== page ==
Can we mix with other households?

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Announcing the new lockdown measures, Prime Minister Boris Johnson said the Government had no choice but to do so to protect public health and prevent the NHS from becoming overwhelmed. The news will come as a blow to many people for whom lockdown restrictions complicate matters when it comes to work, childcare and mental health issues. The new lockdown measures are less stringent than they were the first time round, but still means the closure of non-essential shops, pubs and restaurants.

Can we mix with other households?

The short answer to this question is no, Brits are no longer allowed to mix with other households except in certain cases.

One of these cases is mixing with people with who you’ve created a support bubble.

If you want to have close contact with people, make a support bubble with another household.

This is the safest way for you to see and keep in contact with other people.

What is a support bubble?

A support bubble is a close support network between a household with only one adult or a household with one adult and one or more people who were under the age of 18 on June 12, 2020, in the home (known as single adult household) and one other household of any size.

This is what is known as creating a support bubble.

Once you’re in a support bubble, you can think of yourself as being in one household with people from another home.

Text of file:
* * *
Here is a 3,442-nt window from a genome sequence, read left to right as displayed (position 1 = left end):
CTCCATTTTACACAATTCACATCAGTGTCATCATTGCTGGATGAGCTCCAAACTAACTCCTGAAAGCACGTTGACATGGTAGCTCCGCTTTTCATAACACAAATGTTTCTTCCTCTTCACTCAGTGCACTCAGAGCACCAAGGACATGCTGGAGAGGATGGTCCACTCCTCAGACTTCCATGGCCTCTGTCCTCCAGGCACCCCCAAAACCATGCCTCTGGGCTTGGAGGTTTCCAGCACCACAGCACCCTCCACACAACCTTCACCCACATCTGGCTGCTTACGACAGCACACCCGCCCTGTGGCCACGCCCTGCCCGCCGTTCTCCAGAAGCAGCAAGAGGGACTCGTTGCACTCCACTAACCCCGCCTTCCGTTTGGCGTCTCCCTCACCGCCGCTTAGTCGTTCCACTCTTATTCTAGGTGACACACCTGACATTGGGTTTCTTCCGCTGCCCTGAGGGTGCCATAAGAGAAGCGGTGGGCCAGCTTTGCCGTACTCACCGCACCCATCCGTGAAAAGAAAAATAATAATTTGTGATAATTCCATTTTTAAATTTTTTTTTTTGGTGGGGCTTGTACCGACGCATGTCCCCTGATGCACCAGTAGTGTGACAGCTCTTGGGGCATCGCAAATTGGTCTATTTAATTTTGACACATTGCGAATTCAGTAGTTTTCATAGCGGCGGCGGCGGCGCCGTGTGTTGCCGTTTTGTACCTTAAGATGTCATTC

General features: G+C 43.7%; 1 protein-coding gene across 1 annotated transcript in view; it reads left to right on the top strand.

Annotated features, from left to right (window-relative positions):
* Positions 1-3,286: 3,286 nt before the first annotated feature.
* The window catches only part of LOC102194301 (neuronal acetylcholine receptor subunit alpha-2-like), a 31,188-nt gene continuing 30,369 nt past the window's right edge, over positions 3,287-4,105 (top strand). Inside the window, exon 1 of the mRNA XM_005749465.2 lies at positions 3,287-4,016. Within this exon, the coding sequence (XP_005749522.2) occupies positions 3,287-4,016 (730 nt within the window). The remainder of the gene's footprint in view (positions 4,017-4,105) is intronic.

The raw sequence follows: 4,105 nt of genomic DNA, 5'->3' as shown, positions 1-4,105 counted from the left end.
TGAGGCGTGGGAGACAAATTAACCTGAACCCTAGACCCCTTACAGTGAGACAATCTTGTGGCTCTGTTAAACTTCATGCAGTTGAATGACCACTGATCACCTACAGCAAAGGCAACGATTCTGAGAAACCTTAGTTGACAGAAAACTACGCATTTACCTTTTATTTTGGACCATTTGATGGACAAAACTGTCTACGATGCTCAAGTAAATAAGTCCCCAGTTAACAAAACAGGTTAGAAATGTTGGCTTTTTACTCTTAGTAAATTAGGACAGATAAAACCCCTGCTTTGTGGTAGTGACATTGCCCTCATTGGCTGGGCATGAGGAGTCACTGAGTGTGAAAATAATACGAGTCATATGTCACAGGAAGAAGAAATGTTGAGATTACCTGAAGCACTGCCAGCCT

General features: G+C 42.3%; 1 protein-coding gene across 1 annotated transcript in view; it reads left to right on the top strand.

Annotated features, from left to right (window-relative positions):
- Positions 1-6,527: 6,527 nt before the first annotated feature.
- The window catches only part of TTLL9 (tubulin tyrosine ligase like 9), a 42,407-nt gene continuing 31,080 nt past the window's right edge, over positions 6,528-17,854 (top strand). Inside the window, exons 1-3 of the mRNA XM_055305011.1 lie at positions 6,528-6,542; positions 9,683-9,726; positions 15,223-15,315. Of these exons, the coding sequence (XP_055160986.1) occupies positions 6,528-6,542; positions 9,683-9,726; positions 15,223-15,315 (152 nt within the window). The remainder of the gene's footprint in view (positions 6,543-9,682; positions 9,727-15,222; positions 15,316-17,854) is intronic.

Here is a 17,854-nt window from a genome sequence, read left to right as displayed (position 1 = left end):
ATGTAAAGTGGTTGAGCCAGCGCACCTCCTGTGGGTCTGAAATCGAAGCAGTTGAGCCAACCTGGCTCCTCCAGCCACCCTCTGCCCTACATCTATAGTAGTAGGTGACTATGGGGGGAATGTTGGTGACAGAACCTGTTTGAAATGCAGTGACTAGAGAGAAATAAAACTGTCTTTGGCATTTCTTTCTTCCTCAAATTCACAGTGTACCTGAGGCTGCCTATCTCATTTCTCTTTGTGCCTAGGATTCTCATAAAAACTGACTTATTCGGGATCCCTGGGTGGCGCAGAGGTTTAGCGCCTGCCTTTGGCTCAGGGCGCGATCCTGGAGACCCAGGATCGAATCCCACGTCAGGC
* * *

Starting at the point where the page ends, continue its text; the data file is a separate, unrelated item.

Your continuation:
It means you can have close contact with the other household as though you lived together.

Once you make a support bubble, however, you cannot change who is in your bubble.

The Government advises you to continue following social distancing rules with people outside of your household or support bubble.

This is critical to keeping you, and your family and friends as safe as possible.

If you’re in a single adult household, you can form a support bubble with another household of any size as long as they’re not in a bubble with someone else.

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If you live with other adults, including if your carer lives with you, you can form a support bubble with one single adult household.

Once again, they should not be in a support bubble with anyone else.

If you share custody of your children with someone you don’t live with, then you can form a support bubble with another household other than the one your child’s other parent lives in.

If you’re not a single adult household, you can form a support bubble with a single adult household other than the one that includes your child’s other parent.

If anyone in your support bubble develops symptoms or develops symptoms or tests positive for coronavirus, follow the stay at home guidance.

For parents who share custody, the same rules apply if someone in your child’s other parent’s household contracts the virus.

In either of these cases, you should stay home and self isolate away from other people for the recommended period of time.

This is critical to controlling the virus as it will help to stop the spread across multiple households.

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